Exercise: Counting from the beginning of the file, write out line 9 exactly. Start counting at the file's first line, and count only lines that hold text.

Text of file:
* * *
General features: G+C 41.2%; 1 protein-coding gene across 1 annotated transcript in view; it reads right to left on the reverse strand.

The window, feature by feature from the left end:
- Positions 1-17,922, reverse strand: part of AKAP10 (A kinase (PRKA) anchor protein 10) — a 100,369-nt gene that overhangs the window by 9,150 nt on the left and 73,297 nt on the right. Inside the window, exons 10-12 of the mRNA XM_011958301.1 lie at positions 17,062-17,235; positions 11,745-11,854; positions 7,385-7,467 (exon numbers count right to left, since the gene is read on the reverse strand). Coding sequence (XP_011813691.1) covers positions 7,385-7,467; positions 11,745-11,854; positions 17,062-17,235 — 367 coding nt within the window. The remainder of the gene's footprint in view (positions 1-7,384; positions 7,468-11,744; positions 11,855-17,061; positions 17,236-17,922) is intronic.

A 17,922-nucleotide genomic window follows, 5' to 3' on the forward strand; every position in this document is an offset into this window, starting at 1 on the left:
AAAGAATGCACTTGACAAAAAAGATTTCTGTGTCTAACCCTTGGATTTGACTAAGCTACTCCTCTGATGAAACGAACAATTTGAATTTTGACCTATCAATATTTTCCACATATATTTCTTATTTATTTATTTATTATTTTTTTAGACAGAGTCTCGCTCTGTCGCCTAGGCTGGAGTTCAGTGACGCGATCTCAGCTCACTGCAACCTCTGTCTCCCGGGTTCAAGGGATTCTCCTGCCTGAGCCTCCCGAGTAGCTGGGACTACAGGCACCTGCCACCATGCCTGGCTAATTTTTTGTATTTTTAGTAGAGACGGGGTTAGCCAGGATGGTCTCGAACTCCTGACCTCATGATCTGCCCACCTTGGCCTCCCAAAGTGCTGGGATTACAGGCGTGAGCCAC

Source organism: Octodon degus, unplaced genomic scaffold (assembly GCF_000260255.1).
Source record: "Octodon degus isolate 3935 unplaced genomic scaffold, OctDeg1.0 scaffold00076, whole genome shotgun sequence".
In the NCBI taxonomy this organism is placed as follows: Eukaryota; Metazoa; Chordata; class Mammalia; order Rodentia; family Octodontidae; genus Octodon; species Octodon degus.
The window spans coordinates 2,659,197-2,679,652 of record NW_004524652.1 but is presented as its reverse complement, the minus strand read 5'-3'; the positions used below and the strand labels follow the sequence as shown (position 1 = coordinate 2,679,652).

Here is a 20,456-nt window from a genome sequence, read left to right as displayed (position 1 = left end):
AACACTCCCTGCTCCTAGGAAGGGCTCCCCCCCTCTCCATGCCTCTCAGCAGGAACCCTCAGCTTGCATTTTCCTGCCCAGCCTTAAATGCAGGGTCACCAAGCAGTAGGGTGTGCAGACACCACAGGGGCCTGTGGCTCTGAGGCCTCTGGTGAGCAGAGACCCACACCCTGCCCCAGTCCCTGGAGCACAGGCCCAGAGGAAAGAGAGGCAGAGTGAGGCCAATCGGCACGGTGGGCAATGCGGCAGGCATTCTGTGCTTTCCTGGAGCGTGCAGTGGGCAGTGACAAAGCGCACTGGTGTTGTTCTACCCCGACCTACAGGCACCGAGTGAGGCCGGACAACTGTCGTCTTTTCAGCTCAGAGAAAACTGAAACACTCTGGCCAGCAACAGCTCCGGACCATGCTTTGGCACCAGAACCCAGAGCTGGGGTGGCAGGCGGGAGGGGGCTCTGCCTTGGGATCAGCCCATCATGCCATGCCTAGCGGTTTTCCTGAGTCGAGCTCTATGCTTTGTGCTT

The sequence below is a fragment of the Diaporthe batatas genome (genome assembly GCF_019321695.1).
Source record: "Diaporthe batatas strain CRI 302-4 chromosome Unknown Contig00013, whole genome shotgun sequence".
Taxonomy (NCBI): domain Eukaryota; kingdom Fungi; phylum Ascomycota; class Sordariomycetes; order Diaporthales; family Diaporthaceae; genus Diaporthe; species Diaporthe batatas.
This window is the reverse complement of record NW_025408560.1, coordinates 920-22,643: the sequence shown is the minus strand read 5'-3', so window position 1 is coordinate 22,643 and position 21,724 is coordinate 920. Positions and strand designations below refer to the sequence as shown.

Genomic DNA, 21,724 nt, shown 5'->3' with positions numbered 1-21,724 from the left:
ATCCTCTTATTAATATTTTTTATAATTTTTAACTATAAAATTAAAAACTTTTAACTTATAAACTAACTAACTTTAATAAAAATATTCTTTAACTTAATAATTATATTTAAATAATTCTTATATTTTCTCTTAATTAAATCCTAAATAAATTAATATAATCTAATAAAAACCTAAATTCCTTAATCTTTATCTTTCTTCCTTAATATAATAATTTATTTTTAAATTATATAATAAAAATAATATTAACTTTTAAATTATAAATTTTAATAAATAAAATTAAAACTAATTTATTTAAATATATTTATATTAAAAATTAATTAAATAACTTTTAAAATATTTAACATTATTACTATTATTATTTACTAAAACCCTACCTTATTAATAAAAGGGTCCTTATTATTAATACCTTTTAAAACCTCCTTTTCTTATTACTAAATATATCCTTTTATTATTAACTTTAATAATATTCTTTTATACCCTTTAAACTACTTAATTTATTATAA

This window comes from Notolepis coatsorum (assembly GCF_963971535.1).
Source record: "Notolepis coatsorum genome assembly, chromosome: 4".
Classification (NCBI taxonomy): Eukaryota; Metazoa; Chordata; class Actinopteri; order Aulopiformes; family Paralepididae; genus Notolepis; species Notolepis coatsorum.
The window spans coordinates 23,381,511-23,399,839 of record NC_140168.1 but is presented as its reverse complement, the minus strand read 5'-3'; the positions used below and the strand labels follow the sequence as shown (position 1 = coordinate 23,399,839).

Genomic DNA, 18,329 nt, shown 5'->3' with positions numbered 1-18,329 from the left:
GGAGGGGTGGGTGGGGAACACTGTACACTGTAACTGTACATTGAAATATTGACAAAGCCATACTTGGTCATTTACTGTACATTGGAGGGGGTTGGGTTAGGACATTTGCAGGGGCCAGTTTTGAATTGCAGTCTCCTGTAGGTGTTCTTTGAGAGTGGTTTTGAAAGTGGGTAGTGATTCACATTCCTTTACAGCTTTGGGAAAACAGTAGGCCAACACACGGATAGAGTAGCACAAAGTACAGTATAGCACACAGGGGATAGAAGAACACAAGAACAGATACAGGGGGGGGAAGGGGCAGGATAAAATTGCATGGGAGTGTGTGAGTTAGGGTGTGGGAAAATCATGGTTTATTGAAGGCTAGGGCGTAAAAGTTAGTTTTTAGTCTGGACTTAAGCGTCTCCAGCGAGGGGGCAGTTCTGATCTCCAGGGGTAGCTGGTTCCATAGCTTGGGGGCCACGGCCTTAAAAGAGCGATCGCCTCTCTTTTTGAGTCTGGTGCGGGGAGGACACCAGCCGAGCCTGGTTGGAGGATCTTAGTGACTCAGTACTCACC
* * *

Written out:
The window spans coordinates 2,659,197-2,679,652 of record NW_004524652.1 but is presented as its reverse complement, the minus strand read 5'-3'; the positions used below and the strand labels follow the sequence as shown (position 1 = coordinate 2,679,652).